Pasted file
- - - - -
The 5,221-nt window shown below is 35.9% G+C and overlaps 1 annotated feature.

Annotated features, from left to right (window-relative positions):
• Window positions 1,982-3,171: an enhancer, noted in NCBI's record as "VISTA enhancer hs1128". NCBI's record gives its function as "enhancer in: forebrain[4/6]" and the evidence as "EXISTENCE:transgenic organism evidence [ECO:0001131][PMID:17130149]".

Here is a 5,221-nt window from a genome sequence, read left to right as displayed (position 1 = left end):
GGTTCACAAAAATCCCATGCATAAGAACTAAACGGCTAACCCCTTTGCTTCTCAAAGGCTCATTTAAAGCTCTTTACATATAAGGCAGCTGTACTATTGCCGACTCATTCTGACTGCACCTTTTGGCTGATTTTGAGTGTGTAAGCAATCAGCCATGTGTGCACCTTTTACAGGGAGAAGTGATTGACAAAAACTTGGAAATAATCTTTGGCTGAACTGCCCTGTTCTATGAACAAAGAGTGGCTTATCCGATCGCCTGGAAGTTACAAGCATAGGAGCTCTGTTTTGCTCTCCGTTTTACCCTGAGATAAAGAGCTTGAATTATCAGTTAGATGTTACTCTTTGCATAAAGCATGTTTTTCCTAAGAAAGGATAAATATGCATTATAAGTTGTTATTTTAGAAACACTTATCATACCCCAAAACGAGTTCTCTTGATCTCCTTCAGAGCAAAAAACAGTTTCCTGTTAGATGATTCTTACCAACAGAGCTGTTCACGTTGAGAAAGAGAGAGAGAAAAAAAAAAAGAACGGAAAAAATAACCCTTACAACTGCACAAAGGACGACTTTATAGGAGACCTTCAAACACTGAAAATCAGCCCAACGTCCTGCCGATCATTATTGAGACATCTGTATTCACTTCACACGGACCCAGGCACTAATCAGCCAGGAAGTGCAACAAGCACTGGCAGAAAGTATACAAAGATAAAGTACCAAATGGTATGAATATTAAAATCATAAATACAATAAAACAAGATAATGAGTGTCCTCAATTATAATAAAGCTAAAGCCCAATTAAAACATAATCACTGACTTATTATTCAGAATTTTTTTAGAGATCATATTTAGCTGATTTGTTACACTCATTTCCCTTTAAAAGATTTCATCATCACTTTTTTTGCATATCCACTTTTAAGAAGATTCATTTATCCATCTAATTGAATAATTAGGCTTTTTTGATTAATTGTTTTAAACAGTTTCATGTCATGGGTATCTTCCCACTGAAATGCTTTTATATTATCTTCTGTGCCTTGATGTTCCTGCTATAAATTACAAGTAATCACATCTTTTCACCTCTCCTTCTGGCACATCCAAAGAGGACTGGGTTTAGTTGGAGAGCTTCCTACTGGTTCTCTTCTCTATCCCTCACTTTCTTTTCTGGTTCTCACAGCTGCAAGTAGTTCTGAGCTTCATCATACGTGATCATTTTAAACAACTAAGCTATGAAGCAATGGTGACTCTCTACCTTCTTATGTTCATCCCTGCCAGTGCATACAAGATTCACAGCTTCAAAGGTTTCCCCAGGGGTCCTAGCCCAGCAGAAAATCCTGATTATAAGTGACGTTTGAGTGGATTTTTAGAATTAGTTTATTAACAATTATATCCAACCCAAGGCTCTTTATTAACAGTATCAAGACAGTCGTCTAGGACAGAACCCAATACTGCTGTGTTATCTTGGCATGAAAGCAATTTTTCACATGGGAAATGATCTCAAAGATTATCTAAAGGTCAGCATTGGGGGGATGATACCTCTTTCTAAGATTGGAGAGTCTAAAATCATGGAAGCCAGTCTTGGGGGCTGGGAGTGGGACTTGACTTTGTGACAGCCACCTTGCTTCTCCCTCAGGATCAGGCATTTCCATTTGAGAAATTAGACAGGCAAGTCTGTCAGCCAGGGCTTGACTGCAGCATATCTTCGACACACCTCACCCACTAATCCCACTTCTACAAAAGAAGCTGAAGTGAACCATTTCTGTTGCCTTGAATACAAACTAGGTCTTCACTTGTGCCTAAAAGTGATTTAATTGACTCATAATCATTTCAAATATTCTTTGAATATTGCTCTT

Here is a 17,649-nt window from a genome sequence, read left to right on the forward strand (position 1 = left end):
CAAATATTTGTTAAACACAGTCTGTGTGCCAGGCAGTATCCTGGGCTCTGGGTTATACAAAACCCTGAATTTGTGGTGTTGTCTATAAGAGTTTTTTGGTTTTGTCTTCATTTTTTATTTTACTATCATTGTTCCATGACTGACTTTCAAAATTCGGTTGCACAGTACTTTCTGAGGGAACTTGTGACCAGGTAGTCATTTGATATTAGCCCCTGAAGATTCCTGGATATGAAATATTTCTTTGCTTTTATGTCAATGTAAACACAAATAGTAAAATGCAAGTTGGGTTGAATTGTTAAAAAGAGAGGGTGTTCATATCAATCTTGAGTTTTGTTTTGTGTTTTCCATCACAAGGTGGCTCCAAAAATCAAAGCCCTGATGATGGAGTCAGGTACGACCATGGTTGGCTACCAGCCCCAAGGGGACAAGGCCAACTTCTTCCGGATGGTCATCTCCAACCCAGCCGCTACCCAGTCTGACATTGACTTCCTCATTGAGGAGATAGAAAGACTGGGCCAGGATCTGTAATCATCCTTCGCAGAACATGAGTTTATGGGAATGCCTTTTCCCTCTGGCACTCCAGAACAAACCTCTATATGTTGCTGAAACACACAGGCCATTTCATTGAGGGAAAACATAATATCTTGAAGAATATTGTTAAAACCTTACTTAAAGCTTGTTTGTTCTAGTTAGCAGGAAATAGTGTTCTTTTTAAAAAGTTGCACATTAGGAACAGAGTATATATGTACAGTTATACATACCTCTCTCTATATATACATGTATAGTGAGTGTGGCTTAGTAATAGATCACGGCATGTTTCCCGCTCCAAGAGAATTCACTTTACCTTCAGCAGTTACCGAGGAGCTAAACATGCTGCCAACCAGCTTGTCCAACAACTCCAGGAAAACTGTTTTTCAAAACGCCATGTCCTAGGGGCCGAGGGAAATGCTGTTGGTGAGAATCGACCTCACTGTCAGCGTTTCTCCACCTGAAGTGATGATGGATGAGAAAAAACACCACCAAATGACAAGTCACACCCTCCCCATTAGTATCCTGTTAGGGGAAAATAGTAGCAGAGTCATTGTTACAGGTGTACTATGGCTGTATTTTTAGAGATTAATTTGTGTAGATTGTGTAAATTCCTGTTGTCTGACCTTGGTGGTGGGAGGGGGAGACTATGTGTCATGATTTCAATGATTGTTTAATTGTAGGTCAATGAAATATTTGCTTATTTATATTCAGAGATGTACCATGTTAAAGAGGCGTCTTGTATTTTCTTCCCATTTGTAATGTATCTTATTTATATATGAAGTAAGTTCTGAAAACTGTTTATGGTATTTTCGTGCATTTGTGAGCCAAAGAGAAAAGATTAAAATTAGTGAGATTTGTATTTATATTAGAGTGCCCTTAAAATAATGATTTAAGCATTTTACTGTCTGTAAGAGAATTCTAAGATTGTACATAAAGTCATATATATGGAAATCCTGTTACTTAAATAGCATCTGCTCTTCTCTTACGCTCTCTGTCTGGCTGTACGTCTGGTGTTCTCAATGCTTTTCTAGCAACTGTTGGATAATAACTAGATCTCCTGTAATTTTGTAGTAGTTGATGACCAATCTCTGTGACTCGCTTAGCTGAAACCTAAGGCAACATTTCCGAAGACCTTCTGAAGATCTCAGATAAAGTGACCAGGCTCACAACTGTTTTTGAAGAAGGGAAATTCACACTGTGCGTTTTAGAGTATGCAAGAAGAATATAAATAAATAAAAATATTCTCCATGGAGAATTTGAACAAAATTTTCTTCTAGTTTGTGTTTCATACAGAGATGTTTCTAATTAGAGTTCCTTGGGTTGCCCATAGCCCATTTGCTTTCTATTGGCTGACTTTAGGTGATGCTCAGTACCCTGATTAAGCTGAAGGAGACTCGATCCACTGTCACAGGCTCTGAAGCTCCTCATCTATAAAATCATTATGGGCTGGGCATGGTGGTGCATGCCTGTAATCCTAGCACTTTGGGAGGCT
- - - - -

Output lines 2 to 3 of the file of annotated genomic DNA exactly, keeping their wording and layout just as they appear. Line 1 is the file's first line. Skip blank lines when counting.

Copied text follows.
Annotated features, from left to right (window-relative positions):
• Window positions 1,982-3,171: an enhancer, noted in NCBI's record as "VISTA enhancer hs1128". NCBI's record gives its function as "enhancer in: forebrain[4/6]" and the evidence as "EXISTENCE:transgenic organism evidence [ECO:0001131][PMID:17130149]".